The ‘Devil Brothers’  one now 18 and back in Jail 

The ‘Devil Brothers’ were released after serving six years in December, for the shocking torture of two friends, aged nine and 11

Court drawings of the two boys, who can never be identified under current rulings, at the trial in 2010. 

They were found burnt and tortured near a ravine in Edlington, near Doncaster

The brothers were freed and given lifetime anonymity when a judge ruled they were making a commitment to rehabilitation

Around eight months on, one has been recalled to prison, for knife possession 

A child torturer who burned a boy’s eyelids with a cigarette is back in jail months after being freed after being caught with a knife.

The 18-year-old is one of two brothers who were locked up over a horrific 2009 attack on two boys aged nine and 11.

Despite public outcry over the atrocity, during which one child begged ‘leave me to die’, the pair were controversially given new identities to preserve their anonymity.

In December last year the brothers were freed after convincing judges they were ‘committed to the path of rehabilitation’.

Court drawings of the two boys, who can never be identified under current rulings, at the trial in 2010. 

There have been frequent calls for the identities of the boys, now teenagers, to be revealed. Above, the ravine where they tortured their victims

Above, a tent covers the area where one boy was found, barely alive, after the 90 minute ordeal. 

But in May the younger thug was found to be in possession of a blade and returned to jail – and now critics are demanding his name be released.

The brothers were aged ten and 11 during their ferocious 90-minute attack on their two victims in a ravine in Edlington, South Yorkshire eight years ago.

The pair, who lived in a home which had a Beware Of The Kids sign, threw boulders at the boys’ heads, whipped them with sticks and tried to strangle one.

They forced the victims to eat nettles, strip, abuse each other and then covered them in plastic which was set alight.

Judges ruled that the brothers, now 18 and 20, should be detained for a minimum of five years for GBH. They were also granted ‘truly exceptional’ lifelong anonymity. 

After their release, probation officers are understood to have become worried about the younger brother’s behaviour and carried out a spot check at his residence, where they found the knife.

He is now in an adult prison ‘indefinitely’ while he is monitored. A Parole Board will at some stage decide whether he is safe to release again.

His anonymity will continue to be protected by a new identity, at a cost of at least £500,000 to the taxpayer.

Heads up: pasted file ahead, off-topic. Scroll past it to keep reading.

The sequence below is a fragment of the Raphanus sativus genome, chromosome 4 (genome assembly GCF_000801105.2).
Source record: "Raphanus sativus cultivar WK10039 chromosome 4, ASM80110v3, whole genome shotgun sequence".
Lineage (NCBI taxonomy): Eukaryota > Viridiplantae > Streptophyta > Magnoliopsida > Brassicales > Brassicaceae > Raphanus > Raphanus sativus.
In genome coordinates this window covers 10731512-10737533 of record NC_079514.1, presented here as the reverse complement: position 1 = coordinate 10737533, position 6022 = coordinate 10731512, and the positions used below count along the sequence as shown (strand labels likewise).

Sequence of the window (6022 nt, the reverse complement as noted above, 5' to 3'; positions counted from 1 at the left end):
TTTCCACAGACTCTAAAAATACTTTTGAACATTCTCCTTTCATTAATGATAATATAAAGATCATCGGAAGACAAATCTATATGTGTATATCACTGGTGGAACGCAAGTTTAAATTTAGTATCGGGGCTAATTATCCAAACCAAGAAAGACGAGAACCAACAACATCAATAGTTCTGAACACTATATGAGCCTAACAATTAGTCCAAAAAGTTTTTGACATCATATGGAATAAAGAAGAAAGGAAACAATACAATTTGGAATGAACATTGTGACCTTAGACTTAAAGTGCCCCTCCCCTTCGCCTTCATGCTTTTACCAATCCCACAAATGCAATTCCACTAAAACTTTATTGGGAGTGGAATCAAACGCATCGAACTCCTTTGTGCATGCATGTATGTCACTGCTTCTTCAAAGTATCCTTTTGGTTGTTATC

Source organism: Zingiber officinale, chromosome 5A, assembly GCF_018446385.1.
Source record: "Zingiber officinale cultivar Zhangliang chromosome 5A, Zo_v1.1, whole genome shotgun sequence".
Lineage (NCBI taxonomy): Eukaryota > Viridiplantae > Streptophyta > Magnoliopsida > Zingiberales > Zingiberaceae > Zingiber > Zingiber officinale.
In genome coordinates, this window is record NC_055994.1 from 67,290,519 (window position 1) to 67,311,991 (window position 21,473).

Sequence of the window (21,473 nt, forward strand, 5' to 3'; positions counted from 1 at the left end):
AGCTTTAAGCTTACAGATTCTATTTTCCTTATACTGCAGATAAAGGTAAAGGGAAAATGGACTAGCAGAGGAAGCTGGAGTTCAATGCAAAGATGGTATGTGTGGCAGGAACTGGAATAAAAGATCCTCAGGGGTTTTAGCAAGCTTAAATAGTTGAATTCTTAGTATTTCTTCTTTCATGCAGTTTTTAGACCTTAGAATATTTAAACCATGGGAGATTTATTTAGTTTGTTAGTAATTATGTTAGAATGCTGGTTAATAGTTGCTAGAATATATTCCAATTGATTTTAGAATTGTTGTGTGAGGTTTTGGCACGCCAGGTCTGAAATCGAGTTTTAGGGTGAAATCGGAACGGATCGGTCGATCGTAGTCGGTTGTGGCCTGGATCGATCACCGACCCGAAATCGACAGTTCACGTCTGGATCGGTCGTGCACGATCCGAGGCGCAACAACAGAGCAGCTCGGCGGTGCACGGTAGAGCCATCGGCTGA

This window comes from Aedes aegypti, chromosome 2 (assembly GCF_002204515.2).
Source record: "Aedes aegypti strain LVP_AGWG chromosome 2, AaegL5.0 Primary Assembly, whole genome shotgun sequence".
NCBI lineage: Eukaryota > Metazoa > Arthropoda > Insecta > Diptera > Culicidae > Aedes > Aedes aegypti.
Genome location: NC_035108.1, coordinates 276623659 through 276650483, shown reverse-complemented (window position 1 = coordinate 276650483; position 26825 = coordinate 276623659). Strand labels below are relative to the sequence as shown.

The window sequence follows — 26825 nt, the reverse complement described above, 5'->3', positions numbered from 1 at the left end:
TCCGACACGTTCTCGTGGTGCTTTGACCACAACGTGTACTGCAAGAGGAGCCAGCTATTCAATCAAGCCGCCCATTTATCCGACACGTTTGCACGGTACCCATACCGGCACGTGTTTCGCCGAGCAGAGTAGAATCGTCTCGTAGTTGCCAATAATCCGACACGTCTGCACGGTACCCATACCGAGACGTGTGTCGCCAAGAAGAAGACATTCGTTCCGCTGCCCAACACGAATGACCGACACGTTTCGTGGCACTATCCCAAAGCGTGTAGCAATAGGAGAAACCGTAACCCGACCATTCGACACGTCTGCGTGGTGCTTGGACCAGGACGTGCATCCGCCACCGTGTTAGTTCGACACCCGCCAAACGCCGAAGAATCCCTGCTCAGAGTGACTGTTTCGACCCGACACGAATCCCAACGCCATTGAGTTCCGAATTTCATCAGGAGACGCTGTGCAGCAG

The ravine at the scene of the incident, where the two boys, aged nine and 11, were found tortured and burned

A police officer guards the crime scene in 2009 after the shocking discovery of the boys, who were subjected to a 90 minute torture session

A source told The Sun: ‘It makes a mockery of the reasons for giving them both anonymity. The younger brother made all sorts of promises to the court and got protection for the rest of his life from scrutiny as a result.

‘But a few weeks later he’s back in custody and yet he’s still protected by his new identity, all paid for by taxpayers.’

They added it’s ‘secret justice of the worst kind’ and ‘an absolute joke’.

The brothers’ lifelong anonymity order is only the fourth of its type imposed by a British court.

The first was granted to Jon Venables and Robert Thompson – the killers of toddler James Bulger – in 2001. 

The children’s playground close to where the horrific attack took place

Jon Venables lawyer recalls representing the 8-year-old killer. 

The first was granted to Jon Venables and Robert Thompson – the killers of toddler James Bulger – in 2001.

It granted them protection from having their new identities revealed following their release from custody.

Venables was sent back to prison in March 2010 for downloading child abuse images, and was freed again in September 2013.

The second order was for Mary Bell, convicted in 1968 of the manslaughter of two boys aged three and four, who was granted lifelong anonymity in 2003.

Maxine Carr, lover of double-murderer Ian Huntley, was given the third. She was jailed for three and a half years for providing the killer with a false alibi.

The brothers case is the strictest order yet as it protects both their original identities, which were not made public at the time of their conviction, as well as their new names.


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